A pharma maker is under fire for raising prices on its cancer drugs. Meanwhile, there were two major cancer drug approvals in June. Here are the top 3 cancer news articles in the past month.
- The manufacturer of 2 cancer drugs hiked the price on the medicines, despite President Donald Trump’s new plan to lower drug prices.
Bayer increased the list prices of regorafenib (Stivarga) and sorafenib (Nexavar) by more than $1,000 per month, the drugs’ second price hike in 6 months. Now, Stivarga is around $16,860 per month, while Nexavar costs $18,670 per month, the Washington Post reported. Both drugs are 13% higher than they were in 2017.
“We believe drug pricing remains a risk for the pharmaceutical industry,” added Wells Fargo analyst David Maris in a research note. “The President has highlighted lowering the cost of healthcare as a key objective, and we do not expect the negative commentary around the cost of medicines will soon subside.”
2. A combination melanoma treatment approved by FDA is now available through select specialty pharmacies.
Braftovi capsules in combination with Mektovi tablets (Array BioPharma) was approved for the treatment of patients with unresectable or metastatic melanoma with a BRAFV600E or BRAFV600K mutation, as detected by an FDA-approved test.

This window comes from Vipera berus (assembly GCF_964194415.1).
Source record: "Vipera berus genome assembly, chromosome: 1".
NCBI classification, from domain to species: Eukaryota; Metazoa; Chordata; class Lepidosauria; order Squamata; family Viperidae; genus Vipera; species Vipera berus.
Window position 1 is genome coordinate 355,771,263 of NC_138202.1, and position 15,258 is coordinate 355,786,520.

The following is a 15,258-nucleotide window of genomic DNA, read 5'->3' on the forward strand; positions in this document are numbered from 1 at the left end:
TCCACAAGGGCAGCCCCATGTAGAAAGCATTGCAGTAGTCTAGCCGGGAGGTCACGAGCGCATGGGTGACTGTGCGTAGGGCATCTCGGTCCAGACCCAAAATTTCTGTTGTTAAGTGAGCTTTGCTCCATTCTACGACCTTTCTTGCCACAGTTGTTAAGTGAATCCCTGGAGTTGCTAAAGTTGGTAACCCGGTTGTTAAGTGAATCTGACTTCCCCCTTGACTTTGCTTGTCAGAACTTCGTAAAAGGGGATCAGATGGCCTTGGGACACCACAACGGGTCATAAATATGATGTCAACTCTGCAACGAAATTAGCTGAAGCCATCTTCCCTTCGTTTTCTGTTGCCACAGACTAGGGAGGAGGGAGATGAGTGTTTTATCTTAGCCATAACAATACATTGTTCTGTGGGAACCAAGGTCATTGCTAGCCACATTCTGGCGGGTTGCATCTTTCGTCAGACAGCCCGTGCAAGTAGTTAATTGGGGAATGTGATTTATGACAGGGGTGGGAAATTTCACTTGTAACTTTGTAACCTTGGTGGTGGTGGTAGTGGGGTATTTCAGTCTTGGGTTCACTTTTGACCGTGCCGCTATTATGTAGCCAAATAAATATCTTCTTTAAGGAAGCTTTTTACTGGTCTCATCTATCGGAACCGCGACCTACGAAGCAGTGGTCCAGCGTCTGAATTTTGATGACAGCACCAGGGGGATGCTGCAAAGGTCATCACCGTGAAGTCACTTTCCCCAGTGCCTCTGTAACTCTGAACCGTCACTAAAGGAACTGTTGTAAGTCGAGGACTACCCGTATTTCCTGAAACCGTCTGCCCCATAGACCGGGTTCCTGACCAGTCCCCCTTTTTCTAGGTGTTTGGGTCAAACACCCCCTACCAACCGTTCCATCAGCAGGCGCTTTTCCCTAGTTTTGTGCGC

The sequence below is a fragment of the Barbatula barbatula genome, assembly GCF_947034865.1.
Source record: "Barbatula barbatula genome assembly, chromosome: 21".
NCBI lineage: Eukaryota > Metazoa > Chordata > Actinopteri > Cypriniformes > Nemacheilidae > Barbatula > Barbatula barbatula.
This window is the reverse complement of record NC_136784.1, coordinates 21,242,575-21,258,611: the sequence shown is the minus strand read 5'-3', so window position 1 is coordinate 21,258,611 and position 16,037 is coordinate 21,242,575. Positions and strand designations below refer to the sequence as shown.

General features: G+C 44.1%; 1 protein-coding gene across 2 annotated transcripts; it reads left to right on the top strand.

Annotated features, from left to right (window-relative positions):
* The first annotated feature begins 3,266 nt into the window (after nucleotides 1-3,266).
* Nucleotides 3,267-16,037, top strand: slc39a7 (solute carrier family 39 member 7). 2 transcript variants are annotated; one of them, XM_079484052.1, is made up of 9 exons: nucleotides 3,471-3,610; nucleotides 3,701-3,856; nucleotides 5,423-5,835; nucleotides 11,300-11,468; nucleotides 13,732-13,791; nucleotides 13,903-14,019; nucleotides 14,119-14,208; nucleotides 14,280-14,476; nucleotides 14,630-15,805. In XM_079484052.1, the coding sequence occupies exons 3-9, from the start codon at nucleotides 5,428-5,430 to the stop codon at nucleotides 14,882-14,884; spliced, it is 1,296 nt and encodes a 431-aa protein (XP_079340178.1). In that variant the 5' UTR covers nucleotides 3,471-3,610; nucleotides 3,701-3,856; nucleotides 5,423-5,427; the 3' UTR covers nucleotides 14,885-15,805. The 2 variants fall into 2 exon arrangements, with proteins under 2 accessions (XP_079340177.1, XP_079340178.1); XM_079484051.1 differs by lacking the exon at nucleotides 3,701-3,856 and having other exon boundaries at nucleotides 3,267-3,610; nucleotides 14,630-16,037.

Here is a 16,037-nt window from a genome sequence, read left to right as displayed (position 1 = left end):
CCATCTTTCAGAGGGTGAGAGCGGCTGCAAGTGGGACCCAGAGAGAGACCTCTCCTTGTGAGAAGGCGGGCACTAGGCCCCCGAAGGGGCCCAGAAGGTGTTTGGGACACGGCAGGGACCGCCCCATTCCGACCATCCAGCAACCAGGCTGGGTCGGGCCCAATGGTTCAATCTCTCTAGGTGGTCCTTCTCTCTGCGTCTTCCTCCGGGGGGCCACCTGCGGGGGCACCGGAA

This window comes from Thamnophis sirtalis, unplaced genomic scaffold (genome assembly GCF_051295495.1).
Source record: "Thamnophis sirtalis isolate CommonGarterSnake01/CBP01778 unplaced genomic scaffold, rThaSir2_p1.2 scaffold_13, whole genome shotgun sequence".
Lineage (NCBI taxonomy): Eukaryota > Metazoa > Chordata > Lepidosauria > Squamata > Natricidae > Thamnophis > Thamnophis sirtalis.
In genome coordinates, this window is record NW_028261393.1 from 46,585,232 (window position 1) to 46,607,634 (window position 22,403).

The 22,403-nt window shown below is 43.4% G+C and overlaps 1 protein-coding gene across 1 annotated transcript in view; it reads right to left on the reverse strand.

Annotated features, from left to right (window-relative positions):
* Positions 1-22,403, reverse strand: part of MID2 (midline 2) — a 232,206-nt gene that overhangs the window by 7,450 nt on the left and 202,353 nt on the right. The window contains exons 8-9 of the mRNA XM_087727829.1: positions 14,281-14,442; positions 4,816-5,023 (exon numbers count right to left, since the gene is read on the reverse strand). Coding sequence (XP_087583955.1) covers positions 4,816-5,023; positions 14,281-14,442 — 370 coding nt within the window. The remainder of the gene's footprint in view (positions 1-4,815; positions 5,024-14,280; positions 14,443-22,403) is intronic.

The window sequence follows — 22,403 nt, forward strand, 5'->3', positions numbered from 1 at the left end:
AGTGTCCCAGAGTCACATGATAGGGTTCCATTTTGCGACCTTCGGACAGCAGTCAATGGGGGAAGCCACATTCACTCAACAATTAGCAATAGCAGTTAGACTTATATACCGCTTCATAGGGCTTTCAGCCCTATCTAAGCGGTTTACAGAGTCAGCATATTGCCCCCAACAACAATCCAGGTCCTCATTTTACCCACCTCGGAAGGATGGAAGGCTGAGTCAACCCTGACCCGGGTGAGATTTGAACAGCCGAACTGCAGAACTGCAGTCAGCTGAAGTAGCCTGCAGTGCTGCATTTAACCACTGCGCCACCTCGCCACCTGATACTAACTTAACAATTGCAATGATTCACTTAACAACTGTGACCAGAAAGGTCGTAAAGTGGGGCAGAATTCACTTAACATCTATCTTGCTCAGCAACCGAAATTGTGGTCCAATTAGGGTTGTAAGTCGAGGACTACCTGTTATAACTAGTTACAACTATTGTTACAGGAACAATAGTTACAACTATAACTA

The combination treatment is the first targeted treatment to demonstrate over 30 months median overall survival in a phase 3 trial, said Ron Squarer, CEO of Array BioPharma, in a statement from the company.
Braftovi + Mektovi will “help fill a critical unmet need for patients with advanced BRAF-mutant melanoma, a serious and deadly type of skin cancer,” Squarer said.
3. The manufacturer of bevacizumab (Avastin), snagged FDA approval for yet another type of cancer.
Genentech’s Avastin, in combination with chemotherapy (carboplatin and paclitaxel), followed by Avastin as a single agent, is approved for the treatment of women with advanced (stage 3 or 4) ovarian cancer following initial surgical resection.
Avastin is now approved in the United States for 10 distinct uses across 6 different types of cancer. This indication represents Avastin’s fourth gynecologic oncology indication in 4 years, including advanced cervical cancer and 2 different forms of ovarian cancer.
“This approval represents an important milestone as the first medicine, other than chemotherapy, for women with advanced ovarian cancer after their initial surgery,” said Melissa Aucoin, CEO of the National Ovarian Cancer Coalition (NOCC), in a Genentech statement. “Ovarian cancer is the fifth leading cause of cancer-related deaths among women in the United States, and this approval underscores Genentech’s dedication to bringing new treatment options to women with gynecological cancers.”